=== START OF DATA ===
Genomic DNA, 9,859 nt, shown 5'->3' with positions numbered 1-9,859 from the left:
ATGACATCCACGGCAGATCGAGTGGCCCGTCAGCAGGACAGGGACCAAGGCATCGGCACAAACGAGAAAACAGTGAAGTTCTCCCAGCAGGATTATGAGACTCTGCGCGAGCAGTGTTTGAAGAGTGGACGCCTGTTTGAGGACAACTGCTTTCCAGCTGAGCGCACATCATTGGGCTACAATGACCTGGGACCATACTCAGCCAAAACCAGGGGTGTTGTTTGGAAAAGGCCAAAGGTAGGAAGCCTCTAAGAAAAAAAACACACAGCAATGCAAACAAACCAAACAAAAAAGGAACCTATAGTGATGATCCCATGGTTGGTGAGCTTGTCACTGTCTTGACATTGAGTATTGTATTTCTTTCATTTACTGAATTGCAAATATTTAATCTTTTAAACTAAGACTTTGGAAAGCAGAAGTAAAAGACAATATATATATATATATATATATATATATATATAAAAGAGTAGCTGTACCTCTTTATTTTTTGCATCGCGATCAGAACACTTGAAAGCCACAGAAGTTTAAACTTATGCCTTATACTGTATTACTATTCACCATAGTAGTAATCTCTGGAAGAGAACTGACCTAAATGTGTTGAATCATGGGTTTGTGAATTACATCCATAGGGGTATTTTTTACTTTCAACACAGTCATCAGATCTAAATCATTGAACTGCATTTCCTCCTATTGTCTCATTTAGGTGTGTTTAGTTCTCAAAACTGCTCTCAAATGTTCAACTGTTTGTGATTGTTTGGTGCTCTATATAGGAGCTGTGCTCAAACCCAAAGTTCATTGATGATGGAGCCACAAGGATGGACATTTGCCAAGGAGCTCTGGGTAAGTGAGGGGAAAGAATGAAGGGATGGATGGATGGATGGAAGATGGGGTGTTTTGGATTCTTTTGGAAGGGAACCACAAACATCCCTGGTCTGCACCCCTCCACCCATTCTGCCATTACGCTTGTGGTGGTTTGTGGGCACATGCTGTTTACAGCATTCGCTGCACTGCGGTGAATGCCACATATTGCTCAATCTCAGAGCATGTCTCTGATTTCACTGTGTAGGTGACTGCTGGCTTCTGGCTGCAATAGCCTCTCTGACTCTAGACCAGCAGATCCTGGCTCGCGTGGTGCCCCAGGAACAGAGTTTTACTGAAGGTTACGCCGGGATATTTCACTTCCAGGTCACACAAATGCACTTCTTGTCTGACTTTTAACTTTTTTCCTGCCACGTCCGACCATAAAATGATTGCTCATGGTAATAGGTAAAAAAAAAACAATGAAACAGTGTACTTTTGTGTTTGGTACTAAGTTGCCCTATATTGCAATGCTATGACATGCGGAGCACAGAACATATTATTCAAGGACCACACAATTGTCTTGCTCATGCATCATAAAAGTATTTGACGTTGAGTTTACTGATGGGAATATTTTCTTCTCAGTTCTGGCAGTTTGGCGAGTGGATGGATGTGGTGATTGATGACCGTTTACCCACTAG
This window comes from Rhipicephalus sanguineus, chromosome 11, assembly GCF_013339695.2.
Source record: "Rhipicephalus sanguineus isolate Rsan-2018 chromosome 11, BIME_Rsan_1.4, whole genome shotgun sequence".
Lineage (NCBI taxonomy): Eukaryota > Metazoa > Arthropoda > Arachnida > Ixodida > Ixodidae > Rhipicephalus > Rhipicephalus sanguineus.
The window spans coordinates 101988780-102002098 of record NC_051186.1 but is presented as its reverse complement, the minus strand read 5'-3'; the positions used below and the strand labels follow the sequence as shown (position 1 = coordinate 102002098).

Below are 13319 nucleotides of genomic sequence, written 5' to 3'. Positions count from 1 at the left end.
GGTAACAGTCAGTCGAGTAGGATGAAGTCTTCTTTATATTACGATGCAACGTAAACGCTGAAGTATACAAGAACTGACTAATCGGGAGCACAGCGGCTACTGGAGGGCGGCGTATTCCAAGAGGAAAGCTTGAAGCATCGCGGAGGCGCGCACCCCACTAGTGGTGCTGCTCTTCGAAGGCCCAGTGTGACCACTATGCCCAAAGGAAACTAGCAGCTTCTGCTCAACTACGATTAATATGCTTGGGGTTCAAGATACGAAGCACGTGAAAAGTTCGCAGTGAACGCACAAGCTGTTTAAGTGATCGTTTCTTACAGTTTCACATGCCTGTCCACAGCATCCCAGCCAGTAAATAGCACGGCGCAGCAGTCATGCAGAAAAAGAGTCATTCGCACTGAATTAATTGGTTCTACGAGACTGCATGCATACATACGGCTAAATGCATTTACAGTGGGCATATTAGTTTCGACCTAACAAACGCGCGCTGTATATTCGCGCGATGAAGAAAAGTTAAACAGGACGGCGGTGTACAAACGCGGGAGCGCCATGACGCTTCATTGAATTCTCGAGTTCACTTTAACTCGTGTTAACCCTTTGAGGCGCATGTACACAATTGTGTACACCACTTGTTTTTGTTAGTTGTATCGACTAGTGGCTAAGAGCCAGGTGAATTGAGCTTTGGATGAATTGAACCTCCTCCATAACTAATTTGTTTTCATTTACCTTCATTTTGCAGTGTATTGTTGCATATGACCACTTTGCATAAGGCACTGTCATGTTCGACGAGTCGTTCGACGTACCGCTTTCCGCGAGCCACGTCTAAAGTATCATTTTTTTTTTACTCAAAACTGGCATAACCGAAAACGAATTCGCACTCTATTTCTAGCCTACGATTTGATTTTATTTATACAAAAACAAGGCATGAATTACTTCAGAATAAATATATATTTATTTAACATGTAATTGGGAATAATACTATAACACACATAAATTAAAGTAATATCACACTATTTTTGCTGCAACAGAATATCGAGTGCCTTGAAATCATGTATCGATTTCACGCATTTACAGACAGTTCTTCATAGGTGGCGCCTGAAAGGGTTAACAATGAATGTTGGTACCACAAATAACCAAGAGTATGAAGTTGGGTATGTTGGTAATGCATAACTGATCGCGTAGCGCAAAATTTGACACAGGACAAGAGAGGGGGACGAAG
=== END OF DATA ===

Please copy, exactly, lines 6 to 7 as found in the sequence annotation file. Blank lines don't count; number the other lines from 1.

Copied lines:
The window spans coordinates 101988780-102002098 of record NC_051186.1 but is presented as its reverse complement, the minus strand read 5'-3'; the positions used below and the strand labels follow the sequence as shown (position 1 = coordinate 102002098).

Below are 13319 nucleotides of genomic sequence, written 5' to 3'. Positions count from 1 at the left end.